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Medicare Disability Coverage

Regardless of age, if you are disabled and receiving Social Security Disability Insurance (SSDI), you may be able to receive Medicare disability coverage.

Medicare Disability Coverage Options

To receive Medicare, the first step is to apply for SSDI. To be eligible, you must be permanently disabled, meaning you are unable to work for at least 12 consecutive months or have a condition that prevents you from performing expected job responsibilities and are unable to find a replacement due to age, education or physical limits. Additionally, you must have previously worked a job where you paid Social Security taxes and comply with your medical professional’s recommended course of treatment.

If this describes your situation, you can apply for Social Security Disability through the Social Security Administration at

Applying for Medicare Disability Coverages

Once you have been collecting Social Security Disability for at least 24 months, you’re eligible to apply for Medicare disability coverage if:

  • You have amyotrophic lateral sclerosis (ALS or Lou Gehrig’s disease). You will be automatically enrolled in Medicare Part A and Part B and will have the option to enroll in a Medicare Prescription Drug Plan to help cover the cost of medications.

  • You have collected Social Security disability for at least two years (24 months). You will automatically be enrolled in Medicare Part A and Part B at the beginning of the 25th month. You can also enroll in a Medicare Prescription Drug Plan (Part D) as early as three months before the 25th month of your SSDI.

  • You have end-stage renal disease (ESRD). If you have ESRD (also known as kidney failure), you must enroll in all parts of Medicare manually by logging into or by calling 1-800-772-1213 (TTY 1-800-0078) M-F between 7AM and 7PM. You can also visit your local Social Security office to enroll in Medicare Parts A and B.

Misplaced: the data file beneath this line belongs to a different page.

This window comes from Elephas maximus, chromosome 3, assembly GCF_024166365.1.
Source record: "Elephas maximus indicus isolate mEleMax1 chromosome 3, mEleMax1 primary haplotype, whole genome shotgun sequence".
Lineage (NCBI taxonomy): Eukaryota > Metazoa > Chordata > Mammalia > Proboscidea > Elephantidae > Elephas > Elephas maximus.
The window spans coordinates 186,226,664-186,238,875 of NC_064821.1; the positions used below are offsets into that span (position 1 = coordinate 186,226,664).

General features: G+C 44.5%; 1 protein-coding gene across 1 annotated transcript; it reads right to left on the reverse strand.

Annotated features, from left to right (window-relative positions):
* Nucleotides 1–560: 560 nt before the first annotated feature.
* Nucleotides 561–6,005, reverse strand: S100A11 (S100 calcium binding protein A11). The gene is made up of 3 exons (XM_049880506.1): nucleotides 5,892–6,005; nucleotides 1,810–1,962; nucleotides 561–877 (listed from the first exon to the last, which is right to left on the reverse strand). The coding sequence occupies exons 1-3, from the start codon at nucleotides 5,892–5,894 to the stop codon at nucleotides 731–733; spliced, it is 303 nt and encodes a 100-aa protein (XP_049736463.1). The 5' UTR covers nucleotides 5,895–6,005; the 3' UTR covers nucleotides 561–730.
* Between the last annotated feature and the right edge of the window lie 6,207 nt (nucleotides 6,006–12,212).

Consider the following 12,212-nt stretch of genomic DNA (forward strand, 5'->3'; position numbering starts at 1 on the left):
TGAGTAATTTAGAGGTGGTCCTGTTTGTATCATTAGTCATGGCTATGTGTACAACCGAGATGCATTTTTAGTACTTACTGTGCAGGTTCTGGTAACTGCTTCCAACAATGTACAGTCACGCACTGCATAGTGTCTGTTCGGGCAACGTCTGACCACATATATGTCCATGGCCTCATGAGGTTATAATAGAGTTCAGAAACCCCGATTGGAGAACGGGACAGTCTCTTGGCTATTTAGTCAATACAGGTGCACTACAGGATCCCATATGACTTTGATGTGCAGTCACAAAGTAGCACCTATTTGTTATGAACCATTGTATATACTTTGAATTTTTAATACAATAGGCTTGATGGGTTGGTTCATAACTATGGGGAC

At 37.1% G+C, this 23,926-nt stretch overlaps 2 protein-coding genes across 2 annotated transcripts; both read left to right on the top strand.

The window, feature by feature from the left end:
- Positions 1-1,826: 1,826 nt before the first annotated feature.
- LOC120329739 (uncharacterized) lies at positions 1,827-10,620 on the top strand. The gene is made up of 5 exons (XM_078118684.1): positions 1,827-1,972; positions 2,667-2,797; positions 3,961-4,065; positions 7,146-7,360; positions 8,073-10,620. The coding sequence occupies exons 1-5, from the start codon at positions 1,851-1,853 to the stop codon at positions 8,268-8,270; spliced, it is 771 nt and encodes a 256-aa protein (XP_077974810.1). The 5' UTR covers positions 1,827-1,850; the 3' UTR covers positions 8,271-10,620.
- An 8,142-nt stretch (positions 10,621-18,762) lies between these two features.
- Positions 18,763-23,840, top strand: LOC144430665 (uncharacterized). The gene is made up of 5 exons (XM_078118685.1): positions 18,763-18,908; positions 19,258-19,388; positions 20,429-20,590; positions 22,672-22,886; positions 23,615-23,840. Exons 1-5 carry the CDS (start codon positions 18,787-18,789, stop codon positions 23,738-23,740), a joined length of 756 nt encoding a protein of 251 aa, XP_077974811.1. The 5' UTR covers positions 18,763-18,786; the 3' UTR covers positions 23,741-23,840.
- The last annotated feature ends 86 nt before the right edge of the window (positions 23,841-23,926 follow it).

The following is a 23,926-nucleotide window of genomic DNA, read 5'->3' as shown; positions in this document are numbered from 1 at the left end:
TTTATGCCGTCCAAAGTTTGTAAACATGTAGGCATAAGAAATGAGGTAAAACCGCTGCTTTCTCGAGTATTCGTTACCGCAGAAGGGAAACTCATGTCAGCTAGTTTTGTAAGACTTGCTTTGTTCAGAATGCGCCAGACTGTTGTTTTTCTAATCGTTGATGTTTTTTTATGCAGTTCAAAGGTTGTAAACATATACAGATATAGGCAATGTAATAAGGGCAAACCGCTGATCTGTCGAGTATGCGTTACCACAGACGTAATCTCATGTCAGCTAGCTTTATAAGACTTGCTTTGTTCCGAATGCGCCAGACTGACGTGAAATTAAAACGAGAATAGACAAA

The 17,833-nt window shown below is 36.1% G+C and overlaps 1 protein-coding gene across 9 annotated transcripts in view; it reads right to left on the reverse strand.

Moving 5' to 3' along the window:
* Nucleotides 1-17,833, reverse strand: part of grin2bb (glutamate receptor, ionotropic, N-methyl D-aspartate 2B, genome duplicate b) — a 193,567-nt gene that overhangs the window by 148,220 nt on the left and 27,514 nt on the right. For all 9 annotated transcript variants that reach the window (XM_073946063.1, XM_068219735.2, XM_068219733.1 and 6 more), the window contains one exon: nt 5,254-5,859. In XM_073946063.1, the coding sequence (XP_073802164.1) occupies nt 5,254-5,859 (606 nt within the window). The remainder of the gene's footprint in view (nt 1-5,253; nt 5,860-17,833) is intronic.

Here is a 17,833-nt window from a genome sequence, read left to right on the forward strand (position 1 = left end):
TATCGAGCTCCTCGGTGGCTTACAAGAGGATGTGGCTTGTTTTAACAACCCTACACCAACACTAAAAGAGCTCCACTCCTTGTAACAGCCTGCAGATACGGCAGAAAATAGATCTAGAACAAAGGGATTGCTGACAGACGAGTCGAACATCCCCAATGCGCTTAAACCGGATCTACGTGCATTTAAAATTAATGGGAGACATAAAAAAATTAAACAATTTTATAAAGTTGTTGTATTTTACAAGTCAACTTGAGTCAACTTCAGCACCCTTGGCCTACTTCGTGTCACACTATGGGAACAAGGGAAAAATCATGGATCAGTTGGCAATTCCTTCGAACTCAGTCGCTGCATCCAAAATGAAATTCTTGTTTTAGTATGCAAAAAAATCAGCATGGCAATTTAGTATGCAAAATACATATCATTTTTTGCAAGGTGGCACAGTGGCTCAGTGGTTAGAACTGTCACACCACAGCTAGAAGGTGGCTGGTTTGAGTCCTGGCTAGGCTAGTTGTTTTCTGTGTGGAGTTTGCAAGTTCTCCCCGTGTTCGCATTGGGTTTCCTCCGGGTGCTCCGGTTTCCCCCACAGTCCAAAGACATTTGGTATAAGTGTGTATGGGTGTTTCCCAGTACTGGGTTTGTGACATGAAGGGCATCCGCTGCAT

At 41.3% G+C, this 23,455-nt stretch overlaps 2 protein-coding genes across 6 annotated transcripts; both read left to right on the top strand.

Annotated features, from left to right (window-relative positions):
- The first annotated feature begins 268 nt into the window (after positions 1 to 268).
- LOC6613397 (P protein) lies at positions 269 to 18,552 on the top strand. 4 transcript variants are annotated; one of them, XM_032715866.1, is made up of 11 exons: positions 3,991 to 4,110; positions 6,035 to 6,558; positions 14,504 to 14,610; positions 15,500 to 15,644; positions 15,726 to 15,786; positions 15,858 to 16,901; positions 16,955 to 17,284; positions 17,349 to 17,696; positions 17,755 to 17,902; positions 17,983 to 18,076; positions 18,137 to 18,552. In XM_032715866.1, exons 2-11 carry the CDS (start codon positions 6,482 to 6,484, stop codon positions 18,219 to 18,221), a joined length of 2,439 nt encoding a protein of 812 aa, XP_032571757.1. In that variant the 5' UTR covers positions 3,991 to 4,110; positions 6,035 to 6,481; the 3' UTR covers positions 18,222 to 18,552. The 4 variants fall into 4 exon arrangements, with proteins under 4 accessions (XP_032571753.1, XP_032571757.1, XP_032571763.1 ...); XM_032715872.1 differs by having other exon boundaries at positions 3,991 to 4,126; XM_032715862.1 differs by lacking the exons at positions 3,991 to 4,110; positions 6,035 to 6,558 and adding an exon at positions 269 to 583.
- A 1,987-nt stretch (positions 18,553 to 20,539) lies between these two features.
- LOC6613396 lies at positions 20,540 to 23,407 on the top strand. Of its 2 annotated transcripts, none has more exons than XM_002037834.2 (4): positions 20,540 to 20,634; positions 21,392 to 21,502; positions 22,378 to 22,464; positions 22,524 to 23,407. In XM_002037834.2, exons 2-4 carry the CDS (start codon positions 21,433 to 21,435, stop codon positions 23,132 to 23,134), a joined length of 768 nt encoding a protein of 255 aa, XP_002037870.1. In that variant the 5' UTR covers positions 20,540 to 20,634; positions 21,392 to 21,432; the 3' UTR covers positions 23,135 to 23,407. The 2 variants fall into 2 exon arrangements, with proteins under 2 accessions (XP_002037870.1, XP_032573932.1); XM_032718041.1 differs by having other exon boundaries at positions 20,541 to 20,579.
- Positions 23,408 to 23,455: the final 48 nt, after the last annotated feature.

Cost of Medicare Disability Coverage

  • Medicare Part A is required, even if you’re covered through your employer or your spouse’s employer. You cannot decline Part A unless willing to pay back SSDI benefits that have been received.

  • Medicare Part B has a monthly premium, but you can disenroll if you have other health insurance coverage through your employer or your spouse’s employer.

  • You can expect co-pays and deductibles, even with Medicare disability coverage. If you don’t have insurance through an employer and you’re enrolled in Original Medicare (Part A & Part B), you may want to consider adding a Medicare Supplement Plan or opt for the Original Medicare alternative, a Medicare Advantage Plan.

The Medicare Helpline is Here to Help Find the Right Medicare Disability Coverage

Our licensed insurance agents can provide side-by-side plan comparisons to help you better understand your options for Medicare coverage. Don’t miss out on the benefits you deserve. Get started by entering your zip below: